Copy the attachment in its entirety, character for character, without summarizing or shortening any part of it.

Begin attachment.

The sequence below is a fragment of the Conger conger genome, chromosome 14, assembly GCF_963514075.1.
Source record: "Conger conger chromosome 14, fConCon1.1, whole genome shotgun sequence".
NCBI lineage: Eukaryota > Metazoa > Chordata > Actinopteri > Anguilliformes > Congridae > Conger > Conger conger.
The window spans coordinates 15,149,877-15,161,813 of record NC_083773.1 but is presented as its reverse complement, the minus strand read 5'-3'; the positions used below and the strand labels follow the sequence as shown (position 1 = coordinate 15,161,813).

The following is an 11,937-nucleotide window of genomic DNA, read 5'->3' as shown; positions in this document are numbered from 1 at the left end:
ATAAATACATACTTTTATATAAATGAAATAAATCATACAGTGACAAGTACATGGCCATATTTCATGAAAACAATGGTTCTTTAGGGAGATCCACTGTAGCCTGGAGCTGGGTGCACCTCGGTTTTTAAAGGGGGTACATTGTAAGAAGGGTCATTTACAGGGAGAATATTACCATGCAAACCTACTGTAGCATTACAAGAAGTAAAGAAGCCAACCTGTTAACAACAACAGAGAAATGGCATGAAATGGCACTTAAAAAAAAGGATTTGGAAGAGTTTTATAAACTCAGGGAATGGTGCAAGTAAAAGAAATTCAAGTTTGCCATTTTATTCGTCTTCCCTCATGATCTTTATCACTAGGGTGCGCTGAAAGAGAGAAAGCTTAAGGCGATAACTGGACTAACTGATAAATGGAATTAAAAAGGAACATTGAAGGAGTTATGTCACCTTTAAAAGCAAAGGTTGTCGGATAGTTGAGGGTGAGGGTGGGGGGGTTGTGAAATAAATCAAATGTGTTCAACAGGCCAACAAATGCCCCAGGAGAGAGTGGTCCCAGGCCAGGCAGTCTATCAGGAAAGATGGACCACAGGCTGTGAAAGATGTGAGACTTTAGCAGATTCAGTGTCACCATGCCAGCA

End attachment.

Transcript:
The sequence below is a fragment of the Conger conger genome, chromosome 14, assembly GCF_963514075.1.
Source record: "Conger conger chromosome 14, fConCon1.1, whole genome shotgun sequence".
NCBI lineage: Eukaryota > Metazoa > Chordata > Actinopteri > Anguilliformes > Congridae > Conger > Conger conger.
The window spans coordinates 15,149,877-15,161,813 of record NC_083773.1 but is presented as its reverse complement, the minus strand read 5'-3'; the positions used below and the strand labels follow the sequence as shown (position 1 = coordinate 15,161,813).

The following is an 11,937-nucleotide window of genomic DNA, read 5'->3' as shown; positions in this document are numbered from 1 at the left end:
ATAAATACATACTTTTATATAAATGAAATAAATCATACAGTGACAAGTACATGGCCATATTTCATGAAAACAATGGTTCTTTAGGGAGATCCACTGTAGCCTGGAGCTGGGTGCACCTCGGTTTTTAAAGGGGGTACATTGTAAGAAGGGTCATTTACAGGGAGAATATTACCATGCAAACCTACTGTAGCATTACAAGAAGTAAAGAAGCCAACCTGTTAACAACAACAGAGAAATGGCATGAAATGGCACTTAAAAAAAAGGATTTGGAAGAGTTTTATAAACTCAGGGAATGGTGCAAGTAAAAGAAATTCAAGTTTGCCATTTTATTCGTCTTCCCTCATGATCTTTATCACTAGGGTGCGCTGAAAGAGAGAAAGCTTAAGGCGATAACTGGACTAACTGATAAATGGAATTAAAAAGGAACATTGAAGGAGTTATGTCACCTTTAAAAGCAAAGGTTGTCGGATAGTTGAGGGTGAGGGTGGGGGGGTTGTGAAATAAATCAAATGTGTTCAACAGGCCAACAAATGCCCCAGGAGAGAGTGGTCCCAGGCCAGGCAGTCTATCAGGAAAGATGGACCACAGGCTGTGAAAGATGTGAGACTTTAGCAGATTCAGTGTCACCATGCCAGCA